Great Britain could stage a home Fed Cup tie next year for the first time in 25 years.
BBC Sport understands the Lawn Tennis Association is applying to host February's round-robin event in the top division of the Europe/Africa zone.
The British team has played in 15 countries since the last home tie took place in Nottingham in 1993.
Bath and Loughborough universities are considered the frontrunners to host Anne Keothavong's team.
Both venues have eight indoor courts.
The annual tournament involves up to 16 teams from Europe and Africa, but next year's matches could be spread over two countries, with Britain hosting eight teams.
The lack of home ties has been a great source of frustration to captain Keothavong and her predecessor Judy Murray.
Both have witnessed first hand the huge support and excitement generated by the Davis Cup team, which in recent years has played to sell-out crowds in Glasgow, Birmingham and London's Queen's Club.
"It's still a work in progress but it would be great, it's been a dream of mine to host a Fed Cup tie at home," Keothavong told BBC Radio 5 live's Friday Sports Panel.
"As a player it was but it never happened and now as captain I'd love to bring Fed Cup to this country, to the fans. The players work really hard, they're passionate about the competition and we just want an opportunity really to show everyone what British tennis is all about."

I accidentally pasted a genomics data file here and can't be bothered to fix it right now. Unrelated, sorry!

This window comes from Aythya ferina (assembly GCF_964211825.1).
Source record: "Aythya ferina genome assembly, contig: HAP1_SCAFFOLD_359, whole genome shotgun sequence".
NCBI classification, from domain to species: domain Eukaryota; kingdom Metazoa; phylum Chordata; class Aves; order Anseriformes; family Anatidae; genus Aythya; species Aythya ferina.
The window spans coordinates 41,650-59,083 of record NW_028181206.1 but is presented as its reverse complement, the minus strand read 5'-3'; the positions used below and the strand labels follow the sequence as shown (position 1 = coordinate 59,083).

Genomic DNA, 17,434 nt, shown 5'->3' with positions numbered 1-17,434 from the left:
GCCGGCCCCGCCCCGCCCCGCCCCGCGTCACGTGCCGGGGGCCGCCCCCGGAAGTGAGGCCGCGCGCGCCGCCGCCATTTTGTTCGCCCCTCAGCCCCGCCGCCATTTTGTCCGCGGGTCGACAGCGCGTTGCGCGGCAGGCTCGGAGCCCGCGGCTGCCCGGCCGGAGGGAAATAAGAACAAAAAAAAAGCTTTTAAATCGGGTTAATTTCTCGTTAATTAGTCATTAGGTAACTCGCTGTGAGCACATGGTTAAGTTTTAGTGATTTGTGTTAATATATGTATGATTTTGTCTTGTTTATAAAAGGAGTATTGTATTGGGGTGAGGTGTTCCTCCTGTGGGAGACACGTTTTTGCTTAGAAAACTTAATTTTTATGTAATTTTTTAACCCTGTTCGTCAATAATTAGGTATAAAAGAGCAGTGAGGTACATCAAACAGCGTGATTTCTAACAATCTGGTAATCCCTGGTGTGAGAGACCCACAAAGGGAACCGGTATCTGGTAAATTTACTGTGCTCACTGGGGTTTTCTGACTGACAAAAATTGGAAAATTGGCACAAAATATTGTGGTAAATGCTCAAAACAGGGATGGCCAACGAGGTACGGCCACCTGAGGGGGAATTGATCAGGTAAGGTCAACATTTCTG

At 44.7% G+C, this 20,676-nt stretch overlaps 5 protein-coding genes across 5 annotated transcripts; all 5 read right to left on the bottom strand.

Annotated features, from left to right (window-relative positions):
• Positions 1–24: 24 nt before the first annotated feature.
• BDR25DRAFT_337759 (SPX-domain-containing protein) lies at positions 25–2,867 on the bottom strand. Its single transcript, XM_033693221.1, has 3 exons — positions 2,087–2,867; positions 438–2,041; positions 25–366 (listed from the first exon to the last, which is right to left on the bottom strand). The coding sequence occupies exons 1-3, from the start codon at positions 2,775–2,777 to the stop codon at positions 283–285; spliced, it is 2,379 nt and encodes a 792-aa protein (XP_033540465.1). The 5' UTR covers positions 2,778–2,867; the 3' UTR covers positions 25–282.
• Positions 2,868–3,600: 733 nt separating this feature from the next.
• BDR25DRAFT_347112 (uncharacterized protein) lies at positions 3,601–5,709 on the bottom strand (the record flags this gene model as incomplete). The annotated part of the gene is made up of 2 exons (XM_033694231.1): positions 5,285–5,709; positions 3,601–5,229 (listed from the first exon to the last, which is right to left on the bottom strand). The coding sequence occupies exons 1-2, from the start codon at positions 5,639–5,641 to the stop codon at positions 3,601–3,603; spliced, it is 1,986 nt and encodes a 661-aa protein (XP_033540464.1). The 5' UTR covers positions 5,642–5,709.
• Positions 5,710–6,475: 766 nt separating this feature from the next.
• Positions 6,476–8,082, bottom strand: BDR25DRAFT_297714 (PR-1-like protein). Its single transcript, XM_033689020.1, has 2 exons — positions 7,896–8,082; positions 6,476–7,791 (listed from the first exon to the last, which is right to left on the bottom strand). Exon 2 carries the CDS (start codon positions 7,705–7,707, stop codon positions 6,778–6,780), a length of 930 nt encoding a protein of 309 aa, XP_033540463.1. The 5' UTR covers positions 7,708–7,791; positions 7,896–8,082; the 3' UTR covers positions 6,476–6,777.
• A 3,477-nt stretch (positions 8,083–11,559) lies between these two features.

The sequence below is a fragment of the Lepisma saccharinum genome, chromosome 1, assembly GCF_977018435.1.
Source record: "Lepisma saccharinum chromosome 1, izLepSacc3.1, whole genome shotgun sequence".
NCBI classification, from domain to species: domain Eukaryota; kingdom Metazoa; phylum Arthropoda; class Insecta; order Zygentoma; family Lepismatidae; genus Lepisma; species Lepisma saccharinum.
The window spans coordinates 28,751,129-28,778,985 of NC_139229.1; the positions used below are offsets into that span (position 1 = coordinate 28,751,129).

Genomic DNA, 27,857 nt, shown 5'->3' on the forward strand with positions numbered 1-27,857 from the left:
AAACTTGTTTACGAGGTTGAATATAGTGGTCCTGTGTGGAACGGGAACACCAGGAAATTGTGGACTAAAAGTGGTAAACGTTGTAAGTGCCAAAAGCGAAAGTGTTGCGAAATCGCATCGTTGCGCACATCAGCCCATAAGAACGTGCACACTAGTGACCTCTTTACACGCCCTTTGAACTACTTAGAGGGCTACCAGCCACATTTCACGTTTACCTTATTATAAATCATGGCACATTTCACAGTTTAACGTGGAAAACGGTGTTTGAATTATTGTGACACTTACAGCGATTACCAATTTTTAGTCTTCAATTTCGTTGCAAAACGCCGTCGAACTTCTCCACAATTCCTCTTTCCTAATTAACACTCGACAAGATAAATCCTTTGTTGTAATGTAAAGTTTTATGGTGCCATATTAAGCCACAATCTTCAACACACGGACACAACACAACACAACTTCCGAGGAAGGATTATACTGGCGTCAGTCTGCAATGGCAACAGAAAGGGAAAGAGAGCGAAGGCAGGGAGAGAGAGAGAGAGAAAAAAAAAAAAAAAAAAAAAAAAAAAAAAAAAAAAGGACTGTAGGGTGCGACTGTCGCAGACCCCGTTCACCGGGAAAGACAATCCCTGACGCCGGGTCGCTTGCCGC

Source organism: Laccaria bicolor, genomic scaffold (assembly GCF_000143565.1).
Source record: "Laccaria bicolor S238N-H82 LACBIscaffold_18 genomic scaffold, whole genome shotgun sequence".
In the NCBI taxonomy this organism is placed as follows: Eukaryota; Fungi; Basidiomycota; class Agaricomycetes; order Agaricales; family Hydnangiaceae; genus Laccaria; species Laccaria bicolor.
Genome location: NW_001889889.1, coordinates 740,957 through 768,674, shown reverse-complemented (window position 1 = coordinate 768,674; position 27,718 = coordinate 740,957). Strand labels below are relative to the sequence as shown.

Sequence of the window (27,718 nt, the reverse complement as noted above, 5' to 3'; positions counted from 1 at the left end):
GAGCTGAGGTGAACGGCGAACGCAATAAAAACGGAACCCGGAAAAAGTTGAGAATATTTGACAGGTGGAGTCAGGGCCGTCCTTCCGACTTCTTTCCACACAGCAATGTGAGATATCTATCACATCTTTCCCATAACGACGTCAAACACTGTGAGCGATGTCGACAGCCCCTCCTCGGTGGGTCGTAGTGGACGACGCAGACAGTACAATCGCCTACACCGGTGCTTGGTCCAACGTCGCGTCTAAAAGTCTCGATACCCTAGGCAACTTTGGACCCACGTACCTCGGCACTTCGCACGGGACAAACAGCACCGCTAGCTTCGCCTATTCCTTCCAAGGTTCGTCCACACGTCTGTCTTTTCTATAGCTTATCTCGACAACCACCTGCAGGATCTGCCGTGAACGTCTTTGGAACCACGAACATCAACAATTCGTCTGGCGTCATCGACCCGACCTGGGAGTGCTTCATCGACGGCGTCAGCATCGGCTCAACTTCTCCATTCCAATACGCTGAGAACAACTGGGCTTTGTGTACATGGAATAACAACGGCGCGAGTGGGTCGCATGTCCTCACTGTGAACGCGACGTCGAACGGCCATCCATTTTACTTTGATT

The LTA is anxious to raise the profile of the women's game, and there are clearly benefits in staging professional events in the UK outside the traditional grass-court window - especially as the new Davis Cup format significantly reduces the opportunity to stage a home tie.
British number one Johanna Konta is more likely to commit to play a home tie, and it may also give home fans the chance to watch emerging players like Katie Boulter, Harriet Dart, Gabriella Taylor and Katie Swan - who are all now inside the world's top 200.
The International Tennis Federation is expected to announce the venues early next month, with the matches due to take place between 6-9 February.
Great Britain successfully negotiated a zonal event in Estonia in each of the past two years, but then lost the subsequent play-off ties in Romania and Japan.
Victory in either would have returned Britain to the elite World Group level after an absence of 25 years.
In Kobe in April, Britain were denied in dramatic style as Konta and Heather Watson were beaten in the deciding set of the decisive doubles rubber.